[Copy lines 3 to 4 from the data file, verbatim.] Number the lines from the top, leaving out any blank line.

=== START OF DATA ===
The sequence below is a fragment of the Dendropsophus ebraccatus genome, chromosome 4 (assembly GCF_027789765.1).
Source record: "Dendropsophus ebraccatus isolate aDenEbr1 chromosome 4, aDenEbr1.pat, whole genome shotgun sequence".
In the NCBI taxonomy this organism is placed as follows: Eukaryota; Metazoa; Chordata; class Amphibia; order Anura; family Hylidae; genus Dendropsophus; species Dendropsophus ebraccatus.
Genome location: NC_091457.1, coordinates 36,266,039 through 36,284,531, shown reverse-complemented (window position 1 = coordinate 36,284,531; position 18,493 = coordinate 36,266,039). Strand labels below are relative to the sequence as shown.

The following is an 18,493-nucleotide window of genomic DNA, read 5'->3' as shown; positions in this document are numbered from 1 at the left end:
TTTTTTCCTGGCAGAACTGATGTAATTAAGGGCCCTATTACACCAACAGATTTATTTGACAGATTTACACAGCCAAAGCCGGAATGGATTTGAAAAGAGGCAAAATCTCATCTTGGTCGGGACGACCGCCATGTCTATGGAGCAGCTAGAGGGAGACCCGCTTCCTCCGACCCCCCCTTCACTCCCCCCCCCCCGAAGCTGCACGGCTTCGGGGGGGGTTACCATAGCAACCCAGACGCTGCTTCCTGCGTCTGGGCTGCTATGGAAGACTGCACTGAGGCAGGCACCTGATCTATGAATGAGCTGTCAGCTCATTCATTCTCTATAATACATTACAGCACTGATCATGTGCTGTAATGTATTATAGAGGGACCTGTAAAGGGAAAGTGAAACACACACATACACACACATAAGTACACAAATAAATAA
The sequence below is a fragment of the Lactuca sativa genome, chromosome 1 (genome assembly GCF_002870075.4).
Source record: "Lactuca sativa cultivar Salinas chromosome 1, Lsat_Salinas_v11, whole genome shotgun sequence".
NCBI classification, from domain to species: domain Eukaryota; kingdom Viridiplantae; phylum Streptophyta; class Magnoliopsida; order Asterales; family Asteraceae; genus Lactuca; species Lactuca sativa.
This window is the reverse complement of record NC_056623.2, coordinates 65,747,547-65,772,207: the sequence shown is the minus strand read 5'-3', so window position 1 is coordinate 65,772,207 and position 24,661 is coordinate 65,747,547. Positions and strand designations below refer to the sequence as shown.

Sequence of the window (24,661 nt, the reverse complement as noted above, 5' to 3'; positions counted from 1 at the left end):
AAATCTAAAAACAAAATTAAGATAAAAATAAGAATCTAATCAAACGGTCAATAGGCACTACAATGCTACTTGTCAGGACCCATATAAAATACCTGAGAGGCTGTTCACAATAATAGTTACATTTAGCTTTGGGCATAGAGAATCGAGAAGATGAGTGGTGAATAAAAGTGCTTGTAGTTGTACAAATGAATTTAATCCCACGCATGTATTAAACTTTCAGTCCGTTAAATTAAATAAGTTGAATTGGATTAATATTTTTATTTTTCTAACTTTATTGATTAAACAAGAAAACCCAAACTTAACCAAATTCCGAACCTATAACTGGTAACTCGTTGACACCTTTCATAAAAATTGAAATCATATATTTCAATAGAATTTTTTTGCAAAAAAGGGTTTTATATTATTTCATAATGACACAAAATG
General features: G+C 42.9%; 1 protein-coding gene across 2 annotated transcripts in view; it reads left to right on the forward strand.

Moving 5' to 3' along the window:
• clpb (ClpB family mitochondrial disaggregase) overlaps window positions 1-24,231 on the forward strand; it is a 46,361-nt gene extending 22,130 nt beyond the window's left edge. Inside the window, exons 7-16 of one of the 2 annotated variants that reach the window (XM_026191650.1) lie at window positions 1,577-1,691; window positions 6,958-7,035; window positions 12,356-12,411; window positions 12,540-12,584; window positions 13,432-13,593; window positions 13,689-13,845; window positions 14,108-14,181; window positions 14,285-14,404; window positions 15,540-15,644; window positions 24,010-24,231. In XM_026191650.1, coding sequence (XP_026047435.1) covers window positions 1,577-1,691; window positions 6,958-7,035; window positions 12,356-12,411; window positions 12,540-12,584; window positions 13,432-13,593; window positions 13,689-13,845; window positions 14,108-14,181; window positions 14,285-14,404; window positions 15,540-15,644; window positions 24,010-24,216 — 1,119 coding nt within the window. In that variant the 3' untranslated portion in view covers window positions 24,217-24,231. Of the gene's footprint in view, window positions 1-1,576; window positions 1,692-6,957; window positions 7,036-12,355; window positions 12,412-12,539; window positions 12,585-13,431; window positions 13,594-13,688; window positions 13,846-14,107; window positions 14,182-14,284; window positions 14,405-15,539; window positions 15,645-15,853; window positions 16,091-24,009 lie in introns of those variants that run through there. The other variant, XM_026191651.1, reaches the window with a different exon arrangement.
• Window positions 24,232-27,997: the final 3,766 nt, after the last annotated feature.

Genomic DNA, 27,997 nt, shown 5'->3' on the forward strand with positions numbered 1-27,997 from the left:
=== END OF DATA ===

In the NCBI taxonomy this organism is placed as follows: Eukaryota; Metazoa; Chordata; class Amphibia; order Anura; family Hylidae; genus Dendropsophus; species Dendropsophus ebraccatus.
Genome location: NC_091457.1, coordinates 36,266,039 through 36,284,531, shown reverse-complemented (window position 1 = coordinate 36,284,531; position 18,493 = coordinate 36,266,039). Strand labels below are relative to the sequence as shown.